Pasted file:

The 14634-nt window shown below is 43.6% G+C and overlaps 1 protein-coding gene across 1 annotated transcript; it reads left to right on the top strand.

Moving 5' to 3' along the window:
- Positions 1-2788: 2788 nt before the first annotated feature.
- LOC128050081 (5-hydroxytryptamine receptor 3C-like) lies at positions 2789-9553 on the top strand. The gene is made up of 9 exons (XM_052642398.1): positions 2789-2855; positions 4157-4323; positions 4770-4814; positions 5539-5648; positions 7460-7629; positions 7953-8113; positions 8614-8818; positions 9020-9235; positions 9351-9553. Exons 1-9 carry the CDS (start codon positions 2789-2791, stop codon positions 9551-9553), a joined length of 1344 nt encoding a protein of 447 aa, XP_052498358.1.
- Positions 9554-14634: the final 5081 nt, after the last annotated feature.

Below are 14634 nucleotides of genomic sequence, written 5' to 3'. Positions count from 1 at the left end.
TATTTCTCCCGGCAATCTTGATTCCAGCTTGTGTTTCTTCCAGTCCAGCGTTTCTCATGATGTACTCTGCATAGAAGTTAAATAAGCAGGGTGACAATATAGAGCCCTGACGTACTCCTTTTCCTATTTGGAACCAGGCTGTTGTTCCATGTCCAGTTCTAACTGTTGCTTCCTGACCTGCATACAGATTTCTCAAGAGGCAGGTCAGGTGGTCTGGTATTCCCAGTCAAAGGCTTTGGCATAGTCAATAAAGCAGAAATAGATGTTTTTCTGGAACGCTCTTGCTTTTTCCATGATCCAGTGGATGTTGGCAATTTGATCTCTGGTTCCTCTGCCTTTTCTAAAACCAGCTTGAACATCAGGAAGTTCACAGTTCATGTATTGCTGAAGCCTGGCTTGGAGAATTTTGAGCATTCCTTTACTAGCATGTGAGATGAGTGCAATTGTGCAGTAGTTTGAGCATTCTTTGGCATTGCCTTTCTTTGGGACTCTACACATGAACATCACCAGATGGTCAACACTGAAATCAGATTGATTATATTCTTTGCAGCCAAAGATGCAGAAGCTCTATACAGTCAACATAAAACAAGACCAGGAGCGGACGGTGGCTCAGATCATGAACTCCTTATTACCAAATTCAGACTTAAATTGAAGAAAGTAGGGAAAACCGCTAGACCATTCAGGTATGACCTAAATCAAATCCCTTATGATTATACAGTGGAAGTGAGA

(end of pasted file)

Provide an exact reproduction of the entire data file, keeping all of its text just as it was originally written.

The 14634-nt window shown below is 43.6% G+C and overlaps 1 protein-coding gene across 1 annotated transcript; it reads left to right on the top strand.

Moving 5' to 3' along the window:
- Positions 1-2788: 2788 nt before the first annotated feature.
- LOC128050081 (5-hydroxytryptamine receptor 3C-like) lies at positions 2789-9553 on the top strand. The gene is made up of 9 exons (XM_052642398.1): positions 2789-2855; positions 4157-4323; positions 4770-4814; positions 5539-5648; positions 7460-7629; positions 7953-8113; positions 8614-8818; positions 9020-9235; positions 9351-9553. Exons 1-9 carry the CDS (start codon positions 2789-2791, stop codon positions 9551-9553), a joined length of 1344 nt encoding a protein of 447 aa, XP_052498358.1.
- Positions 9554-14634: the final 5081 nt, after the last annotated feature.

Below are 14634 nucleotides of genomic sequence, written 5' to 3'. Positions count from 1 at the left end.
TATTTCTCCCGGCAATCTTGATTCCAGCTTGTGTTTCTTCCAGTCCAGCGTTTCTCATGATGTACTCTGCATAGAAGTTAAATAAGCAGGGTGACAATATAGAGCCCTGACGTACTCCTTTTCCTATTTGGAACCAGGCTGTTGTTCCATGTCCAGTTCTAACTGTTGCTTCCTGACCTGCATACAGATTTCTCAAGAGGCAGGTCAGGTGGTCTGGTATTCCCAGTCAAAGGCTTTGGCATAGTCAATAAAGCAGAAATAGATGTTTTTCTGGAACGCTCTTGCTTTTTCCATGATCCAGTGGATGTTGGCAATTTGATCTCTGGTTCCTCTGCCTTTTCTAAAACCAGCTTGAACATCAGGAAGTTCACAGTTCATGTATTGCTGAAGCCTGGCTTGGAGAATTTTGAGCATTCCTTTACTAGCATGTGAGATGAGTGCAATTGTGCAGTAGTTTGAGCATTCTTTGGCATTGCCTTTCTTTGGGACTCTACACATGAACATCACCAGATGGTCAACACTGAAATCAGATTGATTATATTCTTTGCAGCCAAAGATGCAGAAGCTCTATACAGTCAACATAAAACAAGACCAGGAGCGGACGGTGGCTCAGATCATGAACTCCTTATTACCAAATTCAGACTTAAATTGAAGAAAGTAGGGAAAACCGCTAGACCATTCAGGTATGACCTAAATCAAATCCCTTATGATTATACAGTGGAAGTGAGA